Like any normal person, I grabbed this book from my queue pile to read for “fun” and not solely because I had to review it (I bought it), to read a few chapters before bed. Before I knew it, I hit page 50. Normal doesn’t exist, so I obviously wound up reading this in 24 hours. At least I can mark reading a book over 100 pages in a day off my reading challenges list, eh?
Keeping You a Secret is unputdownable. The last time I felt this way both reading a book and after finishing a book was with The Seven Husbands of Evelyn Hugo. I feel like I mention that book all. the. time, but it’s been my favorite reading it, and nothing has compared to it since. There is something warm and fuzzy that happens when I read a book I can personally relate to because of the various themes within it.
Sometimes I wonder what the point in writing is, because I write fiction and what is the point in writing stories when there are so many others out there? But then I find myself reading books and stories wherein I feel a portion of myself represented, and I can’t help wondering about how the book wouldn’t exist—nor would my after feelings—had the author felt the same way. Writing starts to feel worth it again.
I can only imagine the way I feel watching and reading lesbian romance stories is similar to how the majority of the world feels with straight romance stories. ‘Cause I never quite got that—the whole in-love-with-another-person thing—until I saw Imagine Me & You. There’s nothing wrong with straight stories, it’s just that I always struggle so hard to relate to them because I don’t understand the schematics.
Character and story development
I thought Keeping You a Secret was well-written. The story itself is similar to that of Girl in Pieces, only coming out replaces the self-harm aspect. I wish I would have had a book like this available when I was in school. I read more in middle school, so it’d have to have been then—I didn’t go to the library to check out books in either of the high schools I attended. Then again, Accelerated Reader tests burned me out on reading altogether, not to mention I read books that weren’t on their dumb list, so I don’t know if I would have read it. I didn’t live in a home wherein it was okay to be who I was. I put on what Holland calls “The Smile”, because the adults around me decided how I lived and who I was.
Holland’s mom reminded me a lot of my own, right down to the estrangement. I really liked Holland’s realization; I had the same some years ago:
“She didn’t get it. She didn’t understand at all. […] Yeah, I’d made sacrifices; I’d experienced loss. But she had no idea what this was costing her. Because she was losing me.”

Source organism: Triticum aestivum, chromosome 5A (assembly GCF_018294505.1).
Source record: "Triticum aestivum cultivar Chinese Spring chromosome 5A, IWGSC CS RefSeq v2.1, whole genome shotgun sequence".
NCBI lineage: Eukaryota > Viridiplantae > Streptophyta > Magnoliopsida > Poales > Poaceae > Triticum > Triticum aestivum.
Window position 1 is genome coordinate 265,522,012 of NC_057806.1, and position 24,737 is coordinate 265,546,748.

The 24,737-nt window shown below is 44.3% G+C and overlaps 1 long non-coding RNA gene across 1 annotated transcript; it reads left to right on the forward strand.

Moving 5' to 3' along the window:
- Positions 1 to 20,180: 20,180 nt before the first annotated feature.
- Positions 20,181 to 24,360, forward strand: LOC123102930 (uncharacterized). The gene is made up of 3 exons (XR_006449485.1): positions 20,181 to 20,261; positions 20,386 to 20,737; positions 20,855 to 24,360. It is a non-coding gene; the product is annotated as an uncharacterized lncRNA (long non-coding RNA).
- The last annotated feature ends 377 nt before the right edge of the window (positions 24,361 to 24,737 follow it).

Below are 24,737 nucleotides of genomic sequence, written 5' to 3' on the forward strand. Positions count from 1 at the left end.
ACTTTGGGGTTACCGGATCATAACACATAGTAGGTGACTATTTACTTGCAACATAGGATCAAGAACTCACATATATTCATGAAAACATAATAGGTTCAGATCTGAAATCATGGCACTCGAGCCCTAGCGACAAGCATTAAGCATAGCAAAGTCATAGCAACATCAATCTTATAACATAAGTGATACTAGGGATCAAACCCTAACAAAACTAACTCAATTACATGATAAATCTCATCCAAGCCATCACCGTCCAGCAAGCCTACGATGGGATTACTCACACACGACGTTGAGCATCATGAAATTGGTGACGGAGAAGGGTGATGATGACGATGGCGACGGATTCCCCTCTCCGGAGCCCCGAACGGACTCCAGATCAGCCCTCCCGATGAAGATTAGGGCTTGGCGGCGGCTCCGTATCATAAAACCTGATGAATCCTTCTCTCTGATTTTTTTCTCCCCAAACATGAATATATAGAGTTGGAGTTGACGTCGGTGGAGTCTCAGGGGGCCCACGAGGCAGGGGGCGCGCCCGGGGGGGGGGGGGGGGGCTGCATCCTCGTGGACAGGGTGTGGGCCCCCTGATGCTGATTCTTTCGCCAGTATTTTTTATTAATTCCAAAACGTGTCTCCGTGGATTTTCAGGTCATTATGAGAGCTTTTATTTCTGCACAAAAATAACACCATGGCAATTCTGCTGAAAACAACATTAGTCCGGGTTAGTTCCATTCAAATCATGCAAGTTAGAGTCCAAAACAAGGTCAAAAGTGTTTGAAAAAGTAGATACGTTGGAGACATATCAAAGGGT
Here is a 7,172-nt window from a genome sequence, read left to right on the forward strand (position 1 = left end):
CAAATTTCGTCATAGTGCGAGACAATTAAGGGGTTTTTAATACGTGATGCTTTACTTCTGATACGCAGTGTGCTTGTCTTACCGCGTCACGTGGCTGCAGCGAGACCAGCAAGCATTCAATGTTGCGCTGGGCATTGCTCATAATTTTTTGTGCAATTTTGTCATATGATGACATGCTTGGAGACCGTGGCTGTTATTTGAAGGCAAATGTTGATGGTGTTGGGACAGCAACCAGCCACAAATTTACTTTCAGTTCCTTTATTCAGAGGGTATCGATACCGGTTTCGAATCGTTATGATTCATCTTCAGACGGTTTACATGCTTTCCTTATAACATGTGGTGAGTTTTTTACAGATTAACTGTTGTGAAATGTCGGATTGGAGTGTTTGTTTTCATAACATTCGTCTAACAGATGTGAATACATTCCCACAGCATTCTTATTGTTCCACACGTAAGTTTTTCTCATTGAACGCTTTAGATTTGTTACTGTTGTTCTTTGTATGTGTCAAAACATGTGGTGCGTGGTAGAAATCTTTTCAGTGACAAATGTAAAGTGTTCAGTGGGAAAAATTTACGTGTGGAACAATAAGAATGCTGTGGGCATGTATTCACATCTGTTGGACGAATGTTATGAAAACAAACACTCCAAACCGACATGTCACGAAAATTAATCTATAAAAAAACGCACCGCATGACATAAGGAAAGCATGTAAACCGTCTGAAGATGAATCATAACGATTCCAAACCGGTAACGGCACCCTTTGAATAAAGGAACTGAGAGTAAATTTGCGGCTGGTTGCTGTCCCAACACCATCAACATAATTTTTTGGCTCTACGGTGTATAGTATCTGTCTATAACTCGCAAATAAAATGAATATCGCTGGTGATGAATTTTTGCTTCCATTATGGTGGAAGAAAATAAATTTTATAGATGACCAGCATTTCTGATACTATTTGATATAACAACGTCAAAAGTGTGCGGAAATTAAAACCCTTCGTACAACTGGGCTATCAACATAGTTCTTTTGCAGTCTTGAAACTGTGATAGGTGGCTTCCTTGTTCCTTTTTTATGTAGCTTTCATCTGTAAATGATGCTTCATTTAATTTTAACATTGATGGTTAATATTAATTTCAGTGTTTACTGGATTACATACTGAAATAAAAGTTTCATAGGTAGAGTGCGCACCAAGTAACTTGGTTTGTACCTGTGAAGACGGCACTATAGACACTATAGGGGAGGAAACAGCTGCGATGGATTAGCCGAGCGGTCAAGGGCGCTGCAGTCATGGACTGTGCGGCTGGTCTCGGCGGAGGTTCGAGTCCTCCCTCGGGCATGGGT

When I read a lot of young adult (YA) fiction, I felt like the romance was stretched out and watered down. It’s why I stopped, really. The YA books I’d read felt like
- the female character existed solely to serve that of the male, despite her being the protagonist;
- the romance existed to the sole purpose of creating drama; and
- there would be no book without the romance, though the romance was treated as surreal.
But I didn’t feel like it was watered down and patronized in Keeping You a Secret, and I like that.
I also liked the unraveling of the main character’s epiphany; it reminded me of my own. 😅
I rated this 4/5 stars, because the story itself was great, but the writing was, at times, inconsistent. The protagonist is an intelligent high school senior, yet her vocabulary felt too basic. I’m not asking for anything scholarly, I just feel like there could have been more sophistication in her story, since it was told from first-person POV and Holland was a straight-A student. 🙄
Despite its occasional dated language, Keeping You a Secret could easily serve as a timeless lesson about life, love, friendship, equality, bullying, senior year, and a multitude of other things. I think the possibilities are endless in terms of underlying themes. I’ve been seeing similar books on school districts’ recommended reading lists, which I think is cool and a nice change from the dated classics my schools always put on theirs.
Published by Little Brown Books for Young Readers on 4 May, 2005
Genres: Coming-of-age, Contemporary, Fiction, Lesbian fiction, LGBTQ+, Romance, Young adult
# pages: 250
Source: Thrift Books
With a steady boyfriend, the position of Student Council President, and a chance to go to an Ivy League college, high school life is just fine for Holland Jaeger.
At least, it seems to be.
But when Cece Goddard comes to school, everything changes. Cece and Holland have undeniable feelings for each other, but how will others react to their developing relationship?